by Ira Chernus on Nov 23, 2008
As the economic crisis ripples through the world, some liberal commentators say that the only solution to it is a globalized New Deal. That's a fine idea if it globalizes the heart of the domestic New Deal: the promise of protecting everyone from the threat of abject poverty. U.S. foreign policy has never done that before. Now is the time to start.
The New Deal of the 1930s aimed to give every American "a margin of security against the inevitable vicissitudes of life," as Franklin D. Roosevelt put it. Even "the forgotten man at the bottom of the economic pyramid" would have "that minimum necessary to keep a foothold."
But FDR thought about the New Deal in a global context, too. He was convinced that the United States could never prosper unless the whole world was united in a system of relatively open, non-discriminatory exchange, which we have come to call "free trade."
Even before the United States entered World War II, Roosevelt was directing his administration to lay plans for a postwar world based on the guiding principles of the domestic New Deal. New structures of economic security were needed, his administration believed, to keep the capitalist system and traditional American values secure. Now, he said, those structures would have to be world-wide; American capitalism and American values could be preserved at home only if they flourished around the world.
FDR's global vision eventually became concrete reality in institutions such as the International Monetary Fund, the World Bank, and the World Trade Organization. These remain the vehicles that must carry any kind of globalized New Deal.
But there is one profound difference between the original New Deal and the world-wide economic structures it spawned, which still prevail today. The domestic version focused on the nation as a collection of distinct individual persons. It was supposed to put a floor of economic security under each individual's life, to prevent any American falling below it.
But the global version has always focused on the world as a collection of distinct nations. It aims to prevent not individuals but nations from sinking into abject poverty. The IMF or the WTO are not directly concerned with the distribution of wealth within each nation. Countries such as Mexico, Brazil and South Africa are often touted as economic success stories, even though millions of their citizens remain in poverty.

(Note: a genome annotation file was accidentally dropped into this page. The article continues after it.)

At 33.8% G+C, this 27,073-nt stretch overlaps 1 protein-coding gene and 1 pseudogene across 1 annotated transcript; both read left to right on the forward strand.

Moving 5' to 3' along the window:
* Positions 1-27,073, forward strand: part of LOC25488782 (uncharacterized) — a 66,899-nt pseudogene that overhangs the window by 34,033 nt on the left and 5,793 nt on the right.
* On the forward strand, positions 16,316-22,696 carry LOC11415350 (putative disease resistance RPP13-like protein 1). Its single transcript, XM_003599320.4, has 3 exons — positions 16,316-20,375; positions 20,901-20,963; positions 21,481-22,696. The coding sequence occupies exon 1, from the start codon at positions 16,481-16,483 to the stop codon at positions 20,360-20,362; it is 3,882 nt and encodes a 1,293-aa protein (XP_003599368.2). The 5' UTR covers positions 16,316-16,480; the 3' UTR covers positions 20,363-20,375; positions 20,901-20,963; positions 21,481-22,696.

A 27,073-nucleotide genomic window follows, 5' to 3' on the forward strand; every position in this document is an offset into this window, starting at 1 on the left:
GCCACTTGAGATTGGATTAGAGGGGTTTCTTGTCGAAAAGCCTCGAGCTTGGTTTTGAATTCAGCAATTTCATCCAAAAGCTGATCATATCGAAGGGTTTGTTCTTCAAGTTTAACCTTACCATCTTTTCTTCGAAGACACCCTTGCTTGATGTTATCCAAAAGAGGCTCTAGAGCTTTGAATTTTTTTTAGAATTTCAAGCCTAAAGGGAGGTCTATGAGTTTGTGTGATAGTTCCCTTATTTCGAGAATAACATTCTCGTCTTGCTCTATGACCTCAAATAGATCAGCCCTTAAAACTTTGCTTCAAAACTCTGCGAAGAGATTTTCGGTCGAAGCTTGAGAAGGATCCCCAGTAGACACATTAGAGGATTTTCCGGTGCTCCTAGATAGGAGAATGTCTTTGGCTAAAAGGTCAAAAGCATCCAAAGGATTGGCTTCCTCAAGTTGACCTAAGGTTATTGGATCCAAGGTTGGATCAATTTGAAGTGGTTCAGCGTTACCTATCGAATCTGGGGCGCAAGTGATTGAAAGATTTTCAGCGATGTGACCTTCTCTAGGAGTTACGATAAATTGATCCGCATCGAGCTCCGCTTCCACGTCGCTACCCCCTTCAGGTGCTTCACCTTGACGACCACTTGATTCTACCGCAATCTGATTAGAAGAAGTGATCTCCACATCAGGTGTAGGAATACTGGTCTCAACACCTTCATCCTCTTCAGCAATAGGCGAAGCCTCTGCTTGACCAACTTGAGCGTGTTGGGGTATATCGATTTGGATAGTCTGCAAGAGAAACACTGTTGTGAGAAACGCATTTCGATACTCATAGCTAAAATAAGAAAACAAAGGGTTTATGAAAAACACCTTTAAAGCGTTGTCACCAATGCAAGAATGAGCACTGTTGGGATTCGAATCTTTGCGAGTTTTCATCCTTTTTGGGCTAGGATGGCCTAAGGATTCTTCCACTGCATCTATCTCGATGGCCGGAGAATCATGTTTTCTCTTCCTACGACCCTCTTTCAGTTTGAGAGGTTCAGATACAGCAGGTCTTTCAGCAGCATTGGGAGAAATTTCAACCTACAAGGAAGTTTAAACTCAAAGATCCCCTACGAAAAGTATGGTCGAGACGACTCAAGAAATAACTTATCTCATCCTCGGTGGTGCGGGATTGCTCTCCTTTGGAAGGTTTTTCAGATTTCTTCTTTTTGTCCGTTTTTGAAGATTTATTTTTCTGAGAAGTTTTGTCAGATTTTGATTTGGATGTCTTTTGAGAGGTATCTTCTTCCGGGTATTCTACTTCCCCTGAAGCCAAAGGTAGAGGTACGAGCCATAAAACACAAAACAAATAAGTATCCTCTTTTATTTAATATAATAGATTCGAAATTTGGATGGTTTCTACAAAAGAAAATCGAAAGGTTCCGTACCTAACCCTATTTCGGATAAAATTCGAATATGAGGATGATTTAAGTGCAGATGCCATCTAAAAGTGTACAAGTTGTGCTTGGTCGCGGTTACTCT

There was a political side to the global New Deal, too, embodied in the United Nations. Many of the UN's founders wanted its charter to guarantee every individual, all over the world, the right to a minimum standard of living. Although this promise had not figured much in FDR's postwar vision, his widow, Eleanor, worked hard to make sure that it was included in the UNÕs Universal Declaration of Human Rights.
When it came time to implement the Charter, U.S. policy was already being reshaped to fight the nation's new enemy: communism. In Cold War America, the Charter's promise of individual economic security was largely forgotten. It hardly mattered whether any government was providing for the needs of all its people, as long as it was reliably anti-communist.
So the essence of the American New Deal — the guarantee that no individual would be allowed to fall into abject poverty — never was globalized.
Today's calls for a global New Deal offer an opportunity to go back and do it right. The New Deal at home has created a floor of economic security for most Americans. And it has given them the purchasing power that has been crucial to keep our economy going, which was an essential part of FDR's thinking from the beginning.
Much of the world's long-term financial distress now comes from a lack of purchasing power. Too many people are working at jobs that flood the world with goods and services, while they receive wages so low that they remain mired in poverty, with no New Deal-like programs to protect them.
Beyond any humanitarian concerns, it makes good economic sense to guarantee everyone a minimum standard of living so that they can be consumers as well as producers. The world economic situation might revive without that guarantee, but in the long run its trajectory will continue to spiral downward. What Franklin D. Roosevelt once said of the United States, we must now say of the whole world: "We all go up, or else we all go down, as one people."
Ira Chernus is a professor of religious studies at the University of Colorado at Boulder and a writer for History News Service.